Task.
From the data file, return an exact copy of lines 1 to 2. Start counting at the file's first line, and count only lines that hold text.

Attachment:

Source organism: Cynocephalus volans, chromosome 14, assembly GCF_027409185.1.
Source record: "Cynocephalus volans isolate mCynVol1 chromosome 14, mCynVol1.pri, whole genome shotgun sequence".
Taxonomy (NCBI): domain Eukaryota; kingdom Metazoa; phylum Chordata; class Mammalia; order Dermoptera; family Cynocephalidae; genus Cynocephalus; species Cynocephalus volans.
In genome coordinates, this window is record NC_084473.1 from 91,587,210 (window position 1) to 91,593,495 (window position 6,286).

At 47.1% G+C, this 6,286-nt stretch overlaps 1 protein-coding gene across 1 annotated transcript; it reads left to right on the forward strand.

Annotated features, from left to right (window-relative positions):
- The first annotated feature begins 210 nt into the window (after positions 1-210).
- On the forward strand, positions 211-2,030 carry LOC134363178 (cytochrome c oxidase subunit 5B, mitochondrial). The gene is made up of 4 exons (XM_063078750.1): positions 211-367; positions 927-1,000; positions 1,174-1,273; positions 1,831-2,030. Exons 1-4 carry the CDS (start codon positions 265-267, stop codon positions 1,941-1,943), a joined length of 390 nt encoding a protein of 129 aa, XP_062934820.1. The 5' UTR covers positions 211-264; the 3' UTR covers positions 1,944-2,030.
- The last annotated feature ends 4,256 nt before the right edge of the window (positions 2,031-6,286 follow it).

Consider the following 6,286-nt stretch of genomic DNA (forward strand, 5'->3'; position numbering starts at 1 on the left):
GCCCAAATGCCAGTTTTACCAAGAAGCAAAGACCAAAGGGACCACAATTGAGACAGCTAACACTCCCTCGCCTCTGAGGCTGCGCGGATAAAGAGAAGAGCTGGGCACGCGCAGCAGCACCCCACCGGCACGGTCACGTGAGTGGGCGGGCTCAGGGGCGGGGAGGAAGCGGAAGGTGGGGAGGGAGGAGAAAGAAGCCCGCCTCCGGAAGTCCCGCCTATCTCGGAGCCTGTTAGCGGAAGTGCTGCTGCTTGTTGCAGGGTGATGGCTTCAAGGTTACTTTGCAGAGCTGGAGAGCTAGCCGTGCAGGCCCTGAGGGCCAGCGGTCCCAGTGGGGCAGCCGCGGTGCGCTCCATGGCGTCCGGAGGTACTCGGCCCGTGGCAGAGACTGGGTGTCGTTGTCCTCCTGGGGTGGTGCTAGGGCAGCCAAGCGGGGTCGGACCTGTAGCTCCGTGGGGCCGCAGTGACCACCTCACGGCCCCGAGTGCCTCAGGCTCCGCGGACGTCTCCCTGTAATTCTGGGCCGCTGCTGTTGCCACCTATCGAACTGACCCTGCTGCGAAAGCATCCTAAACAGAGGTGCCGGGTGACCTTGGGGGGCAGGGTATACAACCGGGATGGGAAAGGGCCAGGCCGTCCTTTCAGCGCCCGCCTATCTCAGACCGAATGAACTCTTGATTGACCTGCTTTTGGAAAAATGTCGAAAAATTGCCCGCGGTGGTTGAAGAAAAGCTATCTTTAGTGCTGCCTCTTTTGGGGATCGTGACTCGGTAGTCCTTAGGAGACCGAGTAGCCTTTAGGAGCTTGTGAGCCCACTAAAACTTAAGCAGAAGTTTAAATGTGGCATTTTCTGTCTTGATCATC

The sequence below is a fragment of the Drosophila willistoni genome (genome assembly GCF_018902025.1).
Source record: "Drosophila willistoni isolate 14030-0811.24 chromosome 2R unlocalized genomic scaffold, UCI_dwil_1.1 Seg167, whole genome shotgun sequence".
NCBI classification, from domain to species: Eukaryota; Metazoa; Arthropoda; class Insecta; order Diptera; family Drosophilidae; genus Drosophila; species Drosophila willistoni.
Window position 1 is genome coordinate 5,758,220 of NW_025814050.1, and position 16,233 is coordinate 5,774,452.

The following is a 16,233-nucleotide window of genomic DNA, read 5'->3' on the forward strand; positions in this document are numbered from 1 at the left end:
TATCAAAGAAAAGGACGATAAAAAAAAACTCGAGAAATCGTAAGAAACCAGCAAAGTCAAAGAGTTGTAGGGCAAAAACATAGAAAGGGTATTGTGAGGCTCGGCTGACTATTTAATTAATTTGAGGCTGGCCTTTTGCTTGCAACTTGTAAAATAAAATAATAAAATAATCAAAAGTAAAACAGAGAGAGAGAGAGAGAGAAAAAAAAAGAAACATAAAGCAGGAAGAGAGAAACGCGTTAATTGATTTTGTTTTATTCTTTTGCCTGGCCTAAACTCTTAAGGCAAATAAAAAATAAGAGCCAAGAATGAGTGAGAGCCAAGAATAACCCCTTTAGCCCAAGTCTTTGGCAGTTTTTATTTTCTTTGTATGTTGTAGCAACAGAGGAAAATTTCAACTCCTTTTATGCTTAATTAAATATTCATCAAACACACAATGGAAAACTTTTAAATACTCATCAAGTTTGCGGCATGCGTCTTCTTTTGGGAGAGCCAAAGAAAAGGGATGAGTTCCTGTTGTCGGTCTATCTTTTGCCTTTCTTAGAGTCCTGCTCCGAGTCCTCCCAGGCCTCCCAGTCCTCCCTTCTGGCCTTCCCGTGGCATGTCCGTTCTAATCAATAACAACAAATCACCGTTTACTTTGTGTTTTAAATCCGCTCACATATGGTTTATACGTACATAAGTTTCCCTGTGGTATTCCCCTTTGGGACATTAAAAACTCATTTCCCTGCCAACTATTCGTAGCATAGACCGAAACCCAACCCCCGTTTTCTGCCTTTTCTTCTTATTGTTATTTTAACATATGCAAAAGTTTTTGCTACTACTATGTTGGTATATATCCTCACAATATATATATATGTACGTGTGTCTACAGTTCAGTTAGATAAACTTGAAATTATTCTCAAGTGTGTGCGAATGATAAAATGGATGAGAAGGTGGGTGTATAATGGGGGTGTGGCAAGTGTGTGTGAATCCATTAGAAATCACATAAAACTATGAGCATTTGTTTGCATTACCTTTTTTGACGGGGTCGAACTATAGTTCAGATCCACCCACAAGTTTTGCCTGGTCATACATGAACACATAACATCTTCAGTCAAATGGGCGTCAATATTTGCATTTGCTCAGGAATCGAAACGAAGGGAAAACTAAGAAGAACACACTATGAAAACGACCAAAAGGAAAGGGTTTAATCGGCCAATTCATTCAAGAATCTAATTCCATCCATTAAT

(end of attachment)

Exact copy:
Source organism: Cynocephalus volans, chromosome 14, assembly GCF_027409185.1.
Source record: "Cynocephalus volans isolate mCynVol1 chromosome 14, mCynVol1.pri, whole genome shotgun sequence".